I daresay such behavior persists even in highly secularized countries.  In fact, I know it does because I have seen it.  When I visited the Soviet Union, for example, I was intrigued to see flowers left at statues of famous authors and at historical monuments, a practice said to have originated with Communism, which considers religion the opiate of the people.  I learned that when Russian couples got married by signing documents at the matrimony bureau, the first things the newlyweds do is to bring flowers to the local war memorial.  These  practices continue today.

If religion is defined not just as belief but as rituals, attitudes, customs and feelings that relate to a sense of transcendence and meaning, that would suggest that “secular” societies are not as secular as they think they are.

Is all of this just a remnant of human beings’ natural religious impulses, hard-wired into us at our creation?  Or, from a Christian point of view, are they remnants of paganism best put away?

Let me throw in one other possibility.  The word “piety” derives from a Latin word for “dutiful conduct, sense of duty; religiousness, piety; loyalty, patriotism; faithfulness to natural ties.”  That suggests there are different kinds of piety, with different objects, though similar enough to have a common name.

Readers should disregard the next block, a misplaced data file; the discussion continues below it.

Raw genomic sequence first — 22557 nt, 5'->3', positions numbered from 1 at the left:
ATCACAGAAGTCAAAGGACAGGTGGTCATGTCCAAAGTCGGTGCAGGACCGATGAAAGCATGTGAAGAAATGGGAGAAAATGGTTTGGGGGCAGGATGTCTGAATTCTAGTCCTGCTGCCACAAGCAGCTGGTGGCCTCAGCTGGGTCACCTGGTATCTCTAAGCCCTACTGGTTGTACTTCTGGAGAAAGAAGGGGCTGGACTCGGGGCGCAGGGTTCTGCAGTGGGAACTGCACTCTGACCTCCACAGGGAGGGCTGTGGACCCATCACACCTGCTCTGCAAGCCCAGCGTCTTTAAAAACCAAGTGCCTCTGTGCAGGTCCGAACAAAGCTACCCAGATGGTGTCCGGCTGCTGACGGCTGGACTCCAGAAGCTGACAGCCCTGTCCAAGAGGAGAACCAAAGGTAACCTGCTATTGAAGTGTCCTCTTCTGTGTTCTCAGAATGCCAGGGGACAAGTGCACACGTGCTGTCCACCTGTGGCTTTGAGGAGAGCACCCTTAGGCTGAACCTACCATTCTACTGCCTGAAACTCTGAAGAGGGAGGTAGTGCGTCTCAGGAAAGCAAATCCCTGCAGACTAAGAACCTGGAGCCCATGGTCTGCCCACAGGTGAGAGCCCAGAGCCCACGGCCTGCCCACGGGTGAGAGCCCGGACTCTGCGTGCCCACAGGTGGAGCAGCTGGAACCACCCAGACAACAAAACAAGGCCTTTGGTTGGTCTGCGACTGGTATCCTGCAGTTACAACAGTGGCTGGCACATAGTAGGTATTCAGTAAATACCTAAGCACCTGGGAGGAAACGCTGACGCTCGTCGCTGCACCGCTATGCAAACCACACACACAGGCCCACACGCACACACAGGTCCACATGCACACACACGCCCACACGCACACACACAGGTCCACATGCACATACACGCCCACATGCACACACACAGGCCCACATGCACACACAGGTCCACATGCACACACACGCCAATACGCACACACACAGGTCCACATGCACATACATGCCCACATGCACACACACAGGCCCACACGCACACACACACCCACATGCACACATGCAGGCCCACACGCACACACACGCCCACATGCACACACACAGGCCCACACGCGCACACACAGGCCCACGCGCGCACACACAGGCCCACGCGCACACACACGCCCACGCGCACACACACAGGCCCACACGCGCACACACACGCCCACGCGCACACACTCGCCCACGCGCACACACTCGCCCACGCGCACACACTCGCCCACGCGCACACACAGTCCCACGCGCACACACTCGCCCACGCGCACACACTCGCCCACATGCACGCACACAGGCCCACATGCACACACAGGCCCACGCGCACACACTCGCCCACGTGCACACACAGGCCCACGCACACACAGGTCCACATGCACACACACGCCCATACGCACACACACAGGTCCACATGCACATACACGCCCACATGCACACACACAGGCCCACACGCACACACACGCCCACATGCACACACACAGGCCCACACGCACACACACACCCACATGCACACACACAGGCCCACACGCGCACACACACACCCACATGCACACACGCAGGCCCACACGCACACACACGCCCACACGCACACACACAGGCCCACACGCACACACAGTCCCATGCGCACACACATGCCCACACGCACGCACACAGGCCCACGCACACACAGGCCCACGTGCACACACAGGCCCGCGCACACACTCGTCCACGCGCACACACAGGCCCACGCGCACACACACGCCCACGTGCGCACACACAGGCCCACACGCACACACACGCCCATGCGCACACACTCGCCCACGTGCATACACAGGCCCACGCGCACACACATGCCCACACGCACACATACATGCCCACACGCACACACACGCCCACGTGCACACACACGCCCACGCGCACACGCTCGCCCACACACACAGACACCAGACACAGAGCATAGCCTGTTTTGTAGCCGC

We still use the term “filial piety,” the love, honor, and obligations that children have for their parents and grandparents, often associated with Confucian cultures like China, but also taught in the 4th Commandment.  Such practices as putting flowers on the graves of deceased family members is not necessarily ancestor worship, but is an expression of family piety.

There is also a kind of patriotic piety, the love, honor, and obligations for one’s country.  The rituals, symbols, and emotions of patriotism are powerful and meaningful, but they are not necessarily religious, something both Christian Nationalists and their critics would do well to realize.

Then there is religious piety, the love, honor, and obligations to God.  The meaning of “piety” has narrowed to that sense, but we need not confuse the different “duties” and “loyalties” that continue to pull on our hearts.

Still, we can reflect on what “lived Christian religion” looks like.  How do we handle sacred space, respect to holy things, and the other constants Jenkins gives us?  (My wife will never stack another book or put any other object on top of a Bible.  That strikes me as a very “lived” way of honoring God’s Word–not a requirement for everybody, not a superstition, not a good work, and failing to do so is no sin–and I’ve started trying to do that myself.)

What about those other examples of lived religion?  Should some elements be Christianized, for example, substituting prayer for “good luck” rituals?  Or are all or some of them, at least, harmless?


Image: “Sympathetic Woman Leaves Flowers at Roadside Memorial for Victims of Crime,” designed by Wannapik.